Media Contact: Ben Finzel, 202-277-6286, email@example.com
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Additional Quotations from Industry, NGO and Labor Leaders
“There are few real examples of technology that are both good for the economy and good for the environment. Carbon capture technology is one true example. Incentives to develop and deploy carbon capture will have a positive effect on our economy while at the same time, reduce greenhouse gas emissions. A permanent extension of tax credits for Section 45Q of the Tax Code will be essential in building a twenty first century economy that provides large numbers good paying jobs while addressing environmental concerns.” D. Michael Langford, National President, Utility Workers Union of America, AFL-CIO
“Putting CO2 to work to enhance the recovery of America’s oil resources makes sense on multiple levels. It promises to boost domestic oil production from existing fields, drive advances in carbon capture and storage technology, and provide a least-cost option for reducing carbon emissions.” Deck Slone, Senior Vice President, Strategy and Public Policy, Arch Coal
“Organizations like the IPCC and International Energy Agency have made it perfectly clear: the world needs more CCS deployment in order to meet our climate goals. Washington can encourage additional private sector investment in CCS by improving the 45Q tax credit. It’s a smart way to get more projects built and bring down the cost of this critical piece of the climate puzzle.” Josh Freed, Vice President for Clean Energy, Third Way
“CCS can substantially lower the carbon emissions from the use of fossil fuels. Congressman Conaway’s proposal to improve the 45Q tax credit is crucial for supporting CCS projects that will deliver important climate benefits while maintaining fuel diversity and enhancing electricity reliability in the United States.” Sasha Mackler, Vice President, Summit Carbon Capture, Summit Power Group, LLC
“If America is serious about reducing carbon emissions, then we need to develop technology that will cost effectively capture and store it. Representative Conaway’s proposal is the best legislative opportunity out there. It’s time for Congress to enact it.” John Risch, SMART Transportation, National Legislative Director
“The Conaway proposal to provide certainty for Section 45Q of the tax code is absolutely necessary to provide incentives for industrial projects that plan to capture CO2 for use in EOR. Construction costs for large industrial projects are the biggest risk factor in Rfinancing and implementation of projects. The Lake Charles Methanol Project, which plans to capture 4 million tons of CO2 annually, cannot count on Section 45Q credits because the program is limited and has expired for practical purposes because of the years it takes to build such a large project. The Conaway Bill would restore this valuable incentive to capture large amounts of CO2 and ameliorate construction costs of this multi-billion industrial project.” Hunter Johnston, Counsel, Lake Charles Methanol, LLC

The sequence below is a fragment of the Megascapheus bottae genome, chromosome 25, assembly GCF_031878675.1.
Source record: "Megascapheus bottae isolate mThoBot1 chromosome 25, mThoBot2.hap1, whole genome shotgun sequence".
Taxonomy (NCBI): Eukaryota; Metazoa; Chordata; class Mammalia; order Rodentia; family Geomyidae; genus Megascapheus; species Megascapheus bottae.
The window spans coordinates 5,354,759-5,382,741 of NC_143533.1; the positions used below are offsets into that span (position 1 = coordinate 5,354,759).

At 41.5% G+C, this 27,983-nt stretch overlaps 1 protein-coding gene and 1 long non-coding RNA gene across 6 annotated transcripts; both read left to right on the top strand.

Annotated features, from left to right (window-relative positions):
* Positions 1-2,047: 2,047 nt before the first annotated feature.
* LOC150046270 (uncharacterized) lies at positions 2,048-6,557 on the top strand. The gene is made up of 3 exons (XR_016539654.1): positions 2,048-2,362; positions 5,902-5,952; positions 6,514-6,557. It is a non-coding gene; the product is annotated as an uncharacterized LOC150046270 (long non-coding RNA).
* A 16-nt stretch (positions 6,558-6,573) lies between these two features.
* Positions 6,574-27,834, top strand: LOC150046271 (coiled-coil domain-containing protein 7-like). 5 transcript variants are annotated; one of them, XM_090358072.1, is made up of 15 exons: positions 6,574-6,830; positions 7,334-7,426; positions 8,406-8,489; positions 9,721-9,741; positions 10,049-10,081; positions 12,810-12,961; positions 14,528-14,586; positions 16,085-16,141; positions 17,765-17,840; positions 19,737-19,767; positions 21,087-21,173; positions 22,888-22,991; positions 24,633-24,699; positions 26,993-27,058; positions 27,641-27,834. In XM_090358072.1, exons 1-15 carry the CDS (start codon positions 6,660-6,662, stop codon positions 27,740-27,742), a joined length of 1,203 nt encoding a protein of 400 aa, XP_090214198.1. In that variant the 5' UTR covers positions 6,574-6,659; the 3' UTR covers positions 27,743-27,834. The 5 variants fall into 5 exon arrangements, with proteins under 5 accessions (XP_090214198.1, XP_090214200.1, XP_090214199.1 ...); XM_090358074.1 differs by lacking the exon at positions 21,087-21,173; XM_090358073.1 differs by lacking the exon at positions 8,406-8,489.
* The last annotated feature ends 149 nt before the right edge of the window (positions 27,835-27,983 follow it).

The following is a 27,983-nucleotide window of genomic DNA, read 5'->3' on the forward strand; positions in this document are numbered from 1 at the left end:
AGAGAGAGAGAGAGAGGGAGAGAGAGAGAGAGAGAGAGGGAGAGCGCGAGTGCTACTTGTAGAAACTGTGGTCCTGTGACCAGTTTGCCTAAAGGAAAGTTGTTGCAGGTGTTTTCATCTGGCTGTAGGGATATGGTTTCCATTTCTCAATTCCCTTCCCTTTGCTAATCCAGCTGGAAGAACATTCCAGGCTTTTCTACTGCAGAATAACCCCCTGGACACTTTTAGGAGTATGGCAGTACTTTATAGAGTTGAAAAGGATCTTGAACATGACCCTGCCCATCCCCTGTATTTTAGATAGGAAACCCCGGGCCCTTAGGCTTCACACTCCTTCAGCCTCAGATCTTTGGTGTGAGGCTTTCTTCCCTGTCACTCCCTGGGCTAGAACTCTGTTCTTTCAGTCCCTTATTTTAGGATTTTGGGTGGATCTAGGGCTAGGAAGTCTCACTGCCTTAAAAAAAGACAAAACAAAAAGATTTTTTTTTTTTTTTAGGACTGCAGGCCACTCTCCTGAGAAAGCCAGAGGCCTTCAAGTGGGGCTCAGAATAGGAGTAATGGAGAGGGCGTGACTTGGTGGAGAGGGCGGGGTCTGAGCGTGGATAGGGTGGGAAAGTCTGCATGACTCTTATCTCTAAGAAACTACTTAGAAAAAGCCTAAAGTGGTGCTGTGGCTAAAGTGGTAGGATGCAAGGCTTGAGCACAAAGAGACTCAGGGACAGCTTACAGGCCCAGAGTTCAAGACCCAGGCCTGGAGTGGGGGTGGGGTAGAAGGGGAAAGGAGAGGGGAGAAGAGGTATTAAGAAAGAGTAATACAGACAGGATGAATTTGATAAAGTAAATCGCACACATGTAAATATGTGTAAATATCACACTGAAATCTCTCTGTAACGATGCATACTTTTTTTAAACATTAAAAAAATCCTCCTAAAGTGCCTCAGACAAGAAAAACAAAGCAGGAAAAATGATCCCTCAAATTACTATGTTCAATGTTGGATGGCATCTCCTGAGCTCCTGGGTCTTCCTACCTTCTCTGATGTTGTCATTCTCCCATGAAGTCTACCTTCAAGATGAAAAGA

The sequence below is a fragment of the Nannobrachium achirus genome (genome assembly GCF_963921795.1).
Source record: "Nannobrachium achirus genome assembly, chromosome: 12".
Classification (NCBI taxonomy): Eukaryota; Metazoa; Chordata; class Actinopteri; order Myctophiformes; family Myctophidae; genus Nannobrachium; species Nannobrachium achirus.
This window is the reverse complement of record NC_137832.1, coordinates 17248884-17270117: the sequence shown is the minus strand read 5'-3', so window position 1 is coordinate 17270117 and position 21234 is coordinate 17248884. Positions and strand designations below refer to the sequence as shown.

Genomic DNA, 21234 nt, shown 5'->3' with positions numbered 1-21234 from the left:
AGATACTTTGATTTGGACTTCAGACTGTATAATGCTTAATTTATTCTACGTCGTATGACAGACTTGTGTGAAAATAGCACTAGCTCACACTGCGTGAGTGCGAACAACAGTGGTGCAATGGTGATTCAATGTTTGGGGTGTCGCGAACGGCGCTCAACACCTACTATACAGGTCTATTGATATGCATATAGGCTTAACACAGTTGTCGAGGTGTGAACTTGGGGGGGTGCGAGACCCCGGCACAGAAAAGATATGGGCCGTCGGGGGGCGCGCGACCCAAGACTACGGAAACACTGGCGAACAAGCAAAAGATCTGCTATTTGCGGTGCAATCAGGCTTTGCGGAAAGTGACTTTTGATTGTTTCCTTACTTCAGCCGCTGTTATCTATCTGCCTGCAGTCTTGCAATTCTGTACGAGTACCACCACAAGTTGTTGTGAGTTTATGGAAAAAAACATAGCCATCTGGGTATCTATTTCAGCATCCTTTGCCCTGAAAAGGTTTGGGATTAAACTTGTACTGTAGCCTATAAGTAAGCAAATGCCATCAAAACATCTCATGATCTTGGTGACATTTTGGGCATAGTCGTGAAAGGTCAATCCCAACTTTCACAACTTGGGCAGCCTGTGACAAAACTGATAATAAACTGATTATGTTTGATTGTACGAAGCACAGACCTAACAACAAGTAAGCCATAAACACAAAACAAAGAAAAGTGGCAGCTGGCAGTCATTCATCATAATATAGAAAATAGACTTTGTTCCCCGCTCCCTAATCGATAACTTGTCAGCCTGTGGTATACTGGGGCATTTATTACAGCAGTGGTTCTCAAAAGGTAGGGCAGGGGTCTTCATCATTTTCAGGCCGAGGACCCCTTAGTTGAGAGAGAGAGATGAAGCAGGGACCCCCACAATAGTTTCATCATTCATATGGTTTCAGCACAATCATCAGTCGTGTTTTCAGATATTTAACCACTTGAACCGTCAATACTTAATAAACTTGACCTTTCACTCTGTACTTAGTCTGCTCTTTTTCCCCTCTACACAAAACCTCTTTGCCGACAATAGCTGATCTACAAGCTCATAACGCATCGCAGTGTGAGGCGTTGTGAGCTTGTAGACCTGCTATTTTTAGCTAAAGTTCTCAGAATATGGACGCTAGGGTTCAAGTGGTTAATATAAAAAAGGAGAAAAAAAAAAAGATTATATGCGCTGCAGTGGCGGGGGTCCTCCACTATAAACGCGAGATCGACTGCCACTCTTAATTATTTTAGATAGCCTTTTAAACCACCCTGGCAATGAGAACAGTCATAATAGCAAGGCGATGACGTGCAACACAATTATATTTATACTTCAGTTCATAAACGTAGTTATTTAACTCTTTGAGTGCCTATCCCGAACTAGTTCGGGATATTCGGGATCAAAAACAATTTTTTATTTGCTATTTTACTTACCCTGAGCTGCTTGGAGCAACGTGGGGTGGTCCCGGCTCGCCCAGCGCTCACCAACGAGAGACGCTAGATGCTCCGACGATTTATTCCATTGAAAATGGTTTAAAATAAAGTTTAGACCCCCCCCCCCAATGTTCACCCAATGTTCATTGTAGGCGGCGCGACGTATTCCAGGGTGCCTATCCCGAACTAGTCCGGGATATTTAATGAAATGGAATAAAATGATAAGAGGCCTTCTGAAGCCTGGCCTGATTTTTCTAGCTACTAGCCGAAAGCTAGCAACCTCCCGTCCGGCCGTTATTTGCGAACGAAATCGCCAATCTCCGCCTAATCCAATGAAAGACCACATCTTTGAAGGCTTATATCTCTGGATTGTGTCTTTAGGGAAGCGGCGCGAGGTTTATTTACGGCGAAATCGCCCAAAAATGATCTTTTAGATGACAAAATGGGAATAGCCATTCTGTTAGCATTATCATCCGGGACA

“Cloud Peak Energy strongly advocates for coherent federal legislation that will allow the US to enjoy the long-term benefits of safe, reliable, and low-cost energy while addressing environmental concerns in an achievable timeframe. This legislation is an important step towards ensuring that Carbon Capture Utilization and Storage is developed on a commercial scale so that this technology can eventually be deployed both domestically and around the world.” Richard P. Reavey, Vice President Public Affairs, Cloud Peak Energy Resources LLC
“Carbon capture from and industrial source using petcoke as a feedstock represents a huge business opportunity for the Port of Lake Charles. Presently, the Port handles millions of tons of petroleum coke for export to overseas customers. If petroleum petcoke could be used locally in a clean way that captures CO2, like the Lake Charles Methanol project intends at the Port’s facility, it will have a major positive impact on local jobs and the environment. This tax credit proposal will encourage more projects such as this, creating thousands of jobs and improving our environment, while also producing more oil through enhanced recovery techniques. We encourage Congress to pass this legislation to provide a predictable incentive to developers to offset the huge investment risks of implementing these new technologies.” Bill Rase, Executive Director of the Port of Lake Charles, Louisiana